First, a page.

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    • CommentAuthordavidb12
    • CommentTimeApr 25th 2012
     permalink
    I've been using OpenDNS for a long time and am a big fan. However, I recently had an issue which highlighted a chink in the armour. This is a bit of a grumble and mostly a feature request...

    Since switching to BT Broadband our IP address changes many times per day. When this happens the OpenDNS filtering stops and my children have unrestricted internet access. My question: why can't it fail "safe", that is, switch to a high filtering level (as per the simple family option) when the incoming IP isn't recognised?

    I suspect that many parents configure and test the brilliant OpenDNS filtering without realising that the protection could disappear at a random time!

    Now, I know I can (a) use the basic family option (just discovered it, but has no logging/customisation), (b) use an updater (but I'd have to leave the PC on constantly with this running very frequently), (c)get a static IP (not available with BT!) or (d) configure some multi-layered DynDNS option (which is supported by the Home Hub 2, but I haven't figured out how to get it working yet).

    But in the meantime, please OpenDNS make your service fail-safe and protect our children! If you added a different DNS for this behaviour that'd be fine. Hell, I'd even pay for this! :wink:
    Cheers,
    Dave
    • CommentAuthordavidb12
    • CommentTimeApr 25th 2012
     permalink
    Oh, and a side benefit of this idea would be that portable devices configured to use OpenDNS would *still* be protected on other networks! :bigsmile:
    • CommentAuthorrotblitz
    • CommentTimeApr 25th 2012
     permalink
    "why can't it fail "safe", that is, switch to a high filtering level (as per the simple family option) when the incoming IP isn't recognised?"

    Simply do it! Configure the FamilyShield addresses 208.67.222.123 and 208.67.220.123 instead of the "normal" ones, and you exactly get this effect. As long as your IP address is registered, your settings take place, else the FamilyShield default settings take effect.

    "(b) use an updater (but I'd have to leave the PC on constantly with this running very frequently)"

    Do exactly this. You don't leave a PC constantly running, because if no PC is running, nothing needs to be blocked. If you want to completely hide the Updater from other users, use this Updater instead: http://updater.marc-hoersken.de/

    You see: nothing to request, just do it!

    "Oh, and a side benefit of this idea would be that portable devices configured to use OpenDNS would *still* be protected on other networks!"

    No, not at all. You didn't get the concept. OpenDNS is for networks you own and can control, not for your devices in other networks you have no power over, never.
    Thankful People: zelus
    • CommentAuthordavidb12
    • CommentTimeApr 25th 2012 edited
     permalink
    Many thanks for the quick response.

    If I understand correctly then: I use the FamilyShield IP addresses and whilst my IP is up-to-date my custom settings, logging, whitelist etc are used, but when it's out-of-date the standard FamilyShield defaults are used? If so, that is BRILLIANT (and should be well publicised - why would anyone use the other IPs?).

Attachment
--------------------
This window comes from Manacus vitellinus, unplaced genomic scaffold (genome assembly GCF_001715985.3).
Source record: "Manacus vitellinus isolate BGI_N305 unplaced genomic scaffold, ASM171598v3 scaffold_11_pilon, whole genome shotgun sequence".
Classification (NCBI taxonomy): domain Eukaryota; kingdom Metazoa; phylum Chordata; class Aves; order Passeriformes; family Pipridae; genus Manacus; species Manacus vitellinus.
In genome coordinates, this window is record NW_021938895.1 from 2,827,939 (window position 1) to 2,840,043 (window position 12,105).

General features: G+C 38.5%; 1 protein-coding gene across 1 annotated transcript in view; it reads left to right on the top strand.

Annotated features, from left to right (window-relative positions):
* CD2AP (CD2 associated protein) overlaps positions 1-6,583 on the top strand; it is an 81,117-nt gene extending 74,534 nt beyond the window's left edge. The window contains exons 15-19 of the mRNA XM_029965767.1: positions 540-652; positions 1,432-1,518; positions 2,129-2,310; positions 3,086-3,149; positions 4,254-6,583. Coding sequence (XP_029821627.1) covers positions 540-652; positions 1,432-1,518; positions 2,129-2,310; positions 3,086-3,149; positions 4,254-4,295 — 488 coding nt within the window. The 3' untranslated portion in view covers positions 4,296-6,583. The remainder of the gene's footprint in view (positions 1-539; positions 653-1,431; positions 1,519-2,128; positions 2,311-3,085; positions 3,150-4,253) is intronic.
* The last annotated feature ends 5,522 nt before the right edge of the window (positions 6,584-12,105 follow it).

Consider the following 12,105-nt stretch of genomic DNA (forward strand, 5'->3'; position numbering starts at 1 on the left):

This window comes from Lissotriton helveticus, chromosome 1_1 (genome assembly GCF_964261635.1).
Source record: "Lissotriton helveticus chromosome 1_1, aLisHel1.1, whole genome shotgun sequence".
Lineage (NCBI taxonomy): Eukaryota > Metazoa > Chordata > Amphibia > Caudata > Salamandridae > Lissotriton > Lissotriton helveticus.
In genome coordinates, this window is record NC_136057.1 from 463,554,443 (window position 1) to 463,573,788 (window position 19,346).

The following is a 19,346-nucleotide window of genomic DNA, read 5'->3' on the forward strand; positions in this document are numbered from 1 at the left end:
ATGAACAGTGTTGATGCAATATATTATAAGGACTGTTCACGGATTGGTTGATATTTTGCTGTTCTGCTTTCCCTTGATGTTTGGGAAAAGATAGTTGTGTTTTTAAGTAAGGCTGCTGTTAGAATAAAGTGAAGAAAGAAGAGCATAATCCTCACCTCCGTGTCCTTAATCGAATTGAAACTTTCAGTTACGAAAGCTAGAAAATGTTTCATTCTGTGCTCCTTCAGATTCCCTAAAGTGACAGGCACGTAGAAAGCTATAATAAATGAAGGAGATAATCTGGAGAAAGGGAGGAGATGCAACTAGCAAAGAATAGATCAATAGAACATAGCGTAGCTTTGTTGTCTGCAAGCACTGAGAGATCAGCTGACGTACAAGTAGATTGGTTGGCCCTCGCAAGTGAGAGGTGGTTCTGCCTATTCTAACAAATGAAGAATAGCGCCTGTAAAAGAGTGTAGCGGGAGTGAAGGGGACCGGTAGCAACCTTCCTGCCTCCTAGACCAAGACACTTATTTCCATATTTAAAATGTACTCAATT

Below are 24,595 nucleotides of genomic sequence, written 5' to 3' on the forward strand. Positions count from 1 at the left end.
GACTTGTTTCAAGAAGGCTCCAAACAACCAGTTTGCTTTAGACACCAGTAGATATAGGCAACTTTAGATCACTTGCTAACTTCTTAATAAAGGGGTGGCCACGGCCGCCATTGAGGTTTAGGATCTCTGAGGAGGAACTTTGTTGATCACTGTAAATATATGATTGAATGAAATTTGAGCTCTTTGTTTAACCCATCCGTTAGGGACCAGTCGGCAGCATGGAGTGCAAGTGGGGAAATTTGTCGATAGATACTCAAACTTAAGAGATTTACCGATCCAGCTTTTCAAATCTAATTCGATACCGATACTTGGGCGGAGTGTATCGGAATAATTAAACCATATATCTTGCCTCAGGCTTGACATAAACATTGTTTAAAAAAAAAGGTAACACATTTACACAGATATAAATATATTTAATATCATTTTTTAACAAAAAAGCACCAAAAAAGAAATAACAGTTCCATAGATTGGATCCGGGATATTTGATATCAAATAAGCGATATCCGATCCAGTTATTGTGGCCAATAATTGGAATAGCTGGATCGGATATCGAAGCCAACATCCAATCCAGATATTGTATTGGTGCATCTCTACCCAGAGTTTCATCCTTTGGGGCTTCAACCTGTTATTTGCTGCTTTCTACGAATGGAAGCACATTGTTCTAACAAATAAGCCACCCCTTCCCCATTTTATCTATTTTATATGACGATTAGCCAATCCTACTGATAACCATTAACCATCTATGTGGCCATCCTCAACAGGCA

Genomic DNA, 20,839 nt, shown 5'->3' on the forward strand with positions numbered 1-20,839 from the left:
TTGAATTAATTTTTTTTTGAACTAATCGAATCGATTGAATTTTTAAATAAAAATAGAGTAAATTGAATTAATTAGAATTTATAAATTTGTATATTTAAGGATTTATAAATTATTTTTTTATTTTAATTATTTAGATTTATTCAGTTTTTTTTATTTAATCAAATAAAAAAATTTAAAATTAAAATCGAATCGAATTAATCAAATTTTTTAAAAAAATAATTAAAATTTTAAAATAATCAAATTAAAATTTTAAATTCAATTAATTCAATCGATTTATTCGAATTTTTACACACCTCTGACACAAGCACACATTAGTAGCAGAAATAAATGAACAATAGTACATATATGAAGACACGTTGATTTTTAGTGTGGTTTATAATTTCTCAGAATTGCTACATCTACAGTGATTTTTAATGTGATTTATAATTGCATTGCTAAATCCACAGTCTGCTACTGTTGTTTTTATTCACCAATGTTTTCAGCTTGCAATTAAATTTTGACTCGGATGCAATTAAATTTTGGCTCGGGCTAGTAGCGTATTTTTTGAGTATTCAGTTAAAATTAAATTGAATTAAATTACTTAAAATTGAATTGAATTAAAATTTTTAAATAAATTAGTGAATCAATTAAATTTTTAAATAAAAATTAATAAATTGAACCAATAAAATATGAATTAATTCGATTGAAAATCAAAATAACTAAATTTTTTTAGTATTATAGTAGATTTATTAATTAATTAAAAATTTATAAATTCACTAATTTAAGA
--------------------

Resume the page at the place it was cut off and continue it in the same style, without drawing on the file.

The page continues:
One the subject of updaters: currently our home contains PCs, iPad, iPods, iPhone and Wii and I need filtering to be running whenever any are used. I am reluctant to leave a PC on all of the time running an updater as this seems inefficient and maybe even dangerous (unless I get a server-grade machine just for this purpose?), but this seems the only way for the IP to be (almost) up-to-date whenever any of the devices listed are used. However, using the system above, I don't mind a less frequent updater cycle. :)

    On my final point: maybe I've missed something. I figured that if I configure the DNS of a mobile device to point to OpenDNS e.g. the FamilyShield IP, the filtering will apply whichever network the device is on (until a user changes it). I appreciate that the primary aim here is protection of my own network, but am I missing a point on mobile devices?

    Thanks,
    Dave
    • CommentAuthorrotblitz
    • CommentTimeApr 25th 2012
     permalink
    "If I understand correctly then:..."

    You do!

    "why would anyone use the other IPs?"

    Because what you want may not be wanted by everyone!? Also, some devices require more than two DNS server addresses, and there are four "normal" ones, but only two FamilyShield ones.

    "this seems the only way for the IP to be (almost) up-to-date whenever any of the devices listed are used"

    Well, there are routers with a built-in update client supporting also OpenDNS.

    "I figured that if I configure the DNS of a mobile device to point to OpenDNS e.g. the FamilyShield IP, the filtering will apply whichever network the device is on"

    This observation is right. The pre-defined settings of FamilyShield take place then.

    When using this in other networks there is a risk you'll have no DNS at all. It will look as no internet connection at all. The network admins determine what is allowed in their network. They may prevent you from using 3rd party DNS like OpenDNS or may redirect any DNS lookups to a DNS service of their choice, no matter what you have configured. It's their choice and decision, same as it is your choice in networks you own.